“The past two years have been transformative for Kobalt.”
Laurent Hubert, Kobalt
The now-closed Kobalt Capital division was the investment adviser to two copyright buyout funds (carrying the money from third-party investors) that were both sold for big bucks in the past few years. past two years: the first of these funds, launched in 2011, sold to the Hipgnosis Songs Fund for $343 million at the end of 2020; the second fund, launched in 2017, was sold to KKR/the Hendel family for $1.1 billion in October last year.
In a note to shareholders in the 2021 fiscal year results, Kobalt Founder and Chairman Willard Ahdritz said, “As a technology leader and agent of change for the music industry, we are not resting on our laurels. In Act 1, we transformed the publishing industry with our global collection platform by introducing transparency, fairness and technology with Kobalt.
“In Act 2, we transformed the recording industry with AWAL with Music as a Service (MaaS) for emerging artists. It’s been a tough two years in the midst of a global pandemic, but through it all , Kobalt persevered and came out stronger than ever.
“With the strong growth of multi-jurisdictional music services like Spotify and Apple as well as new segments in health and fitness, I believe AMRA is indispensable in the industry, and this will be our biggest innovation ever. this day.”
Willard Ahdritz, Kobalt
“We exited our AWAL and Neighboring Rights businesses – successfully selling them to Sony – and exited Kobalt Music Capital with the sale of Fund I to Hipgnosis and Fund II to KKR and the Hendel family. Now a profitable and well-capitalized business, we are able to fully focus on doubling our award-winning publishing and digital society businesses.
“These milestones paved the way for our third act: eliminating friction and spillovers in the last mile of paying songwriters and rightsholders with AMRA, our global digital company. With the strong growth of multi-jurisdictional music services like Spotify and Apple as well as new segments in health and fitness, I believe AMRA is indispensable in the industry, and it will be our biggest innovation yet.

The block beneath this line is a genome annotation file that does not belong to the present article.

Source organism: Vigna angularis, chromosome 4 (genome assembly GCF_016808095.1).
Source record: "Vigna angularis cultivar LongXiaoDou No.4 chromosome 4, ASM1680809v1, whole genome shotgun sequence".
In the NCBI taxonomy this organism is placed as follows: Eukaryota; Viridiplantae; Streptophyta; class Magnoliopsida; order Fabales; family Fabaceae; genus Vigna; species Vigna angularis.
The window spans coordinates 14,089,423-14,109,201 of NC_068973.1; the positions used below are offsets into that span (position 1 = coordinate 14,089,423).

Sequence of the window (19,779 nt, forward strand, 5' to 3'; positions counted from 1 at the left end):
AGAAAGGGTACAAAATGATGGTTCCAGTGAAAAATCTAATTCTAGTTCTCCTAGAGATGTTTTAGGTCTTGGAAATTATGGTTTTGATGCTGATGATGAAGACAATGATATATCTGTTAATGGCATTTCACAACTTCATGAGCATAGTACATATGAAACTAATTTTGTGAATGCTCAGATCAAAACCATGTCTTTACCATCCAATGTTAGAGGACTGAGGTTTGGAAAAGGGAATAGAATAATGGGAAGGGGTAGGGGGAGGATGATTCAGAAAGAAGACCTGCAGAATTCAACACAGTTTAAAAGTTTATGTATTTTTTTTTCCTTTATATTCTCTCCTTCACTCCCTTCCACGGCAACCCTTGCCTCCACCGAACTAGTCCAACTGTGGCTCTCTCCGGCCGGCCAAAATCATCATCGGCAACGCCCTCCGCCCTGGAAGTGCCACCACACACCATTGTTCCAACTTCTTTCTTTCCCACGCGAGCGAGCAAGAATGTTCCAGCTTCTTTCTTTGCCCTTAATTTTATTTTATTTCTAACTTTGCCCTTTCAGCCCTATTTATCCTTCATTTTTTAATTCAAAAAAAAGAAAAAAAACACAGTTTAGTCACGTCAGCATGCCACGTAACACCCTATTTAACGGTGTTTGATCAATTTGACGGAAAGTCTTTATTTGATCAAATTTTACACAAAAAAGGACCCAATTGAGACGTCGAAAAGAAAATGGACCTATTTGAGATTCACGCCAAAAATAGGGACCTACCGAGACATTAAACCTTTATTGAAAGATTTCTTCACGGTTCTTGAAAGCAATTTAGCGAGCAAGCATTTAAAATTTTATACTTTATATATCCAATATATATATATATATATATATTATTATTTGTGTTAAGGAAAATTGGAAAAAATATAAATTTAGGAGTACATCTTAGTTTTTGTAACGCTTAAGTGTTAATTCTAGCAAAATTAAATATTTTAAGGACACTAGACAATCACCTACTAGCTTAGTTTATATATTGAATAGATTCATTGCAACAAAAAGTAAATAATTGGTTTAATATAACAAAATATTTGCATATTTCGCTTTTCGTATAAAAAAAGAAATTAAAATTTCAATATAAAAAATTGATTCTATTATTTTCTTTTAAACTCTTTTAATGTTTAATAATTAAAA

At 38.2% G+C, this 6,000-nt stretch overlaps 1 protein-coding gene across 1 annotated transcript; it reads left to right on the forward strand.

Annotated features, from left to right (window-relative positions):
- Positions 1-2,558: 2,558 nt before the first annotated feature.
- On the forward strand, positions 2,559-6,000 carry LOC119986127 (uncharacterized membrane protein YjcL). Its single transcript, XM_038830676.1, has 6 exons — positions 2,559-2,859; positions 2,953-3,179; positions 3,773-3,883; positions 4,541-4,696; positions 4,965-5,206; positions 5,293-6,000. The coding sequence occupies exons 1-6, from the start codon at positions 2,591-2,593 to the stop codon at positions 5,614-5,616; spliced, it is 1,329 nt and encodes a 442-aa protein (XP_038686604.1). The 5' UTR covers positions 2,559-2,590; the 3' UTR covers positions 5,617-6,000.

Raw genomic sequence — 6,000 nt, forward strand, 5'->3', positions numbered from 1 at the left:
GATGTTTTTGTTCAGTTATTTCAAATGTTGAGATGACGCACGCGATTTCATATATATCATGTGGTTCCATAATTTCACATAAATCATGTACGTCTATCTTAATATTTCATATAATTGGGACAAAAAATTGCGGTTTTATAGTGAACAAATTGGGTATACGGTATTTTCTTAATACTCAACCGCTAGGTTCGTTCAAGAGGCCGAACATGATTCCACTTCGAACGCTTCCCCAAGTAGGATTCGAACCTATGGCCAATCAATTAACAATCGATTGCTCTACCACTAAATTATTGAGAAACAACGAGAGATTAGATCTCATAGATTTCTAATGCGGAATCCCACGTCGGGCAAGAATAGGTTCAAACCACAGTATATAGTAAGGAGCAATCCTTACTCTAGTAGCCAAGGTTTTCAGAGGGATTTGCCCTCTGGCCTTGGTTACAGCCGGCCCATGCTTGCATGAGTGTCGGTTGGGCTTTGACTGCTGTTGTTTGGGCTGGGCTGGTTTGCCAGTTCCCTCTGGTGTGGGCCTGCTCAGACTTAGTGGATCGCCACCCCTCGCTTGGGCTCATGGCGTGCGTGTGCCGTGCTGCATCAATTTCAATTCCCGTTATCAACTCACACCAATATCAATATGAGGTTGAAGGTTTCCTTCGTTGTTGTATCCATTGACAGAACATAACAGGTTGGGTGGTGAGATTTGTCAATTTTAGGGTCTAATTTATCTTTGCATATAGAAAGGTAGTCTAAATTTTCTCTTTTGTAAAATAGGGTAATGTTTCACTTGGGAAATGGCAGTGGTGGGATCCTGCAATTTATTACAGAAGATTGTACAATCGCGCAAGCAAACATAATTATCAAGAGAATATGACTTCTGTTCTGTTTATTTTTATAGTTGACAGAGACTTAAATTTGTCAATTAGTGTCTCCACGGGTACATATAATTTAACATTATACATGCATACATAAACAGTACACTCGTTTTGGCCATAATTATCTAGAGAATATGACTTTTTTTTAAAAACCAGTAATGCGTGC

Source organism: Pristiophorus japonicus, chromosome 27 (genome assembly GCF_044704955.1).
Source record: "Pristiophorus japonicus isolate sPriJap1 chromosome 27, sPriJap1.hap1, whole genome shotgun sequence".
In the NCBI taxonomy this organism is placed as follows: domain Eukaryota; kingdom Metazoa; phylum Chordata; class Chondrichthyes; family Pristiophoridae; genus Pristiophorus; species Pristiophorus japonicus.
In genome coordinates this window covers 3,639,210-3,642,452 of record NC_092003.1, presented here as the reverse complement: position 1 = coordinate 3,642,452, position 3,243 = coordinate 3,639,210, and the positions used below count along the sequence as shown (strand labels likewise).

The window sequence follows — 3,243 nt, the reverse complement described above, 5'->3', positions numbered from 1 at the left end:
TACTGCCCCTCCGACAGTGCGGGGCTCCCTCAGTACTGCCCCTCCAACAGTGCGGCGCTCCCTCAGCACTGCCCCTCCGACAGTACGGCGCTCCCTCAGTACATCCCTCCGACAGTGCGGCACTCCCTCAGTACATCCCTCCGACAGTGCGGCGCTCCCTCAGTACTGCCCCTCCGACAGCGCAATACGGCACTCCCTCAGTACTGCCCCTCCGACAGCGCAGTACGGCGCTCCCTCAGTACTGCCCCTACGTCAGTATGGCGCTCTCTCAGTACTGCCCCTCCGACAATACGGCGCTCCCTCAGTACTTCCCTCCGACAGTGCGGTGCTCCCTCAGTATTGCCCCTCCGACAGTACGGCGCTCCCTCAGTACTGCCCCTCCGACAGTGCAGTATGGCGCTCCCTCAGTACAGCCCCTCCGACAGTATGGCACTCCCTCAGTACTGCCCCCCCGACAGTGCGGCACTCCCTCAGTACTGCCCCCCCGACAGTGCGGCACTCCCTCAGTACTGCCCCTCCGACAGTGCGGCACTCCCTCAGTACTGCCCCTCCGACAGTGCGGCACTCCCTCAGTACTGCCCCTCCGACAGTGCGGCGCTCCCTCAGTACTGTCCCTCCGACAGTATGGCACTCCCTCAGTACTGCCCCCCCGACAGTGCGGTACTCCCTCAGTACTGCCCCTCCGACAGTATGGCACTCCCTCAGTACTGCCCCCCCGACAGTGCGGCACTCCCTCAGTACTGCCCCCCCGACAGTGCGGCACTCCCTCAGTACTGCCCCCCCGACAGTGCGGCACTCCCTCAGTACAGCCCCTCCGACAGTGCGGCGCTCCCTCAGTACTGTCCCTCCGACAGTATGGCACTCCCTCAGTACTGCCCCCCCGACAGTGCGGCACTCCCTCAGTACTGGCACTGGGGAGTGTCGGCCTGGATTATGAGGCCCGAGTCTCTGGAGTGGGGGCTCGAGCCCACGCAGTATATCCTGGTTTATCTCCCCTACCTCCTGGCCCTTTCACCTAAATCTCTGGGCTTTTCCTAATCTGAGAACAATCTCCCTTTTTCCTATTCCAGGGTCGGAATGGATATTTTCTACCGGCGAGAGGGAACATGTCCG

Writers signed to Kobalt Music Publishing found success last year with co-writes on The Weeknd’s hits “Blinding Lights” and “Save Your Tears” (both co-written by Max Martin), Doja Cat” Kiss Me More”, Karol G “Bichota”, Justin Bieber “Lonely” (co-written by Finneas) and “Peaches” (co-written by Andrew Watt), Kali Uchis “Telepatia” and many more.
Kobalt Music Publishing’s client list includes Andrew Watt, Finneas O’Connell, Ozuna, Karol G, Lorde, Phoebe Bridgers, Stevie Nicks, The Foo Fighters, Roddy Ricch, Gunna, Kali Uchis and many more.
According to Kobalt, AMRA processed a record $29 billion in music royalties (up 40% year-over-year) in fiscal year 2021, distributing nearly $200 million in digital royalties directly to songwriters and licensees of rights.
Kobalt added in a note to shareholders, “AMRA’s business model is also not impacted by the pandemic in the same way as the rest of the industry, as revenues are heavily skewed towards digital collections. Today, AMRA’s global rollout has reached every corner of the world outside of the United States and includes direct digital collections for China, Brazil, and Japan, and continues to grow.
Through 13 global offices, Kobalt serves over 700,000 songs, 30,000 songwriters and 500 publishers.The music industry around the world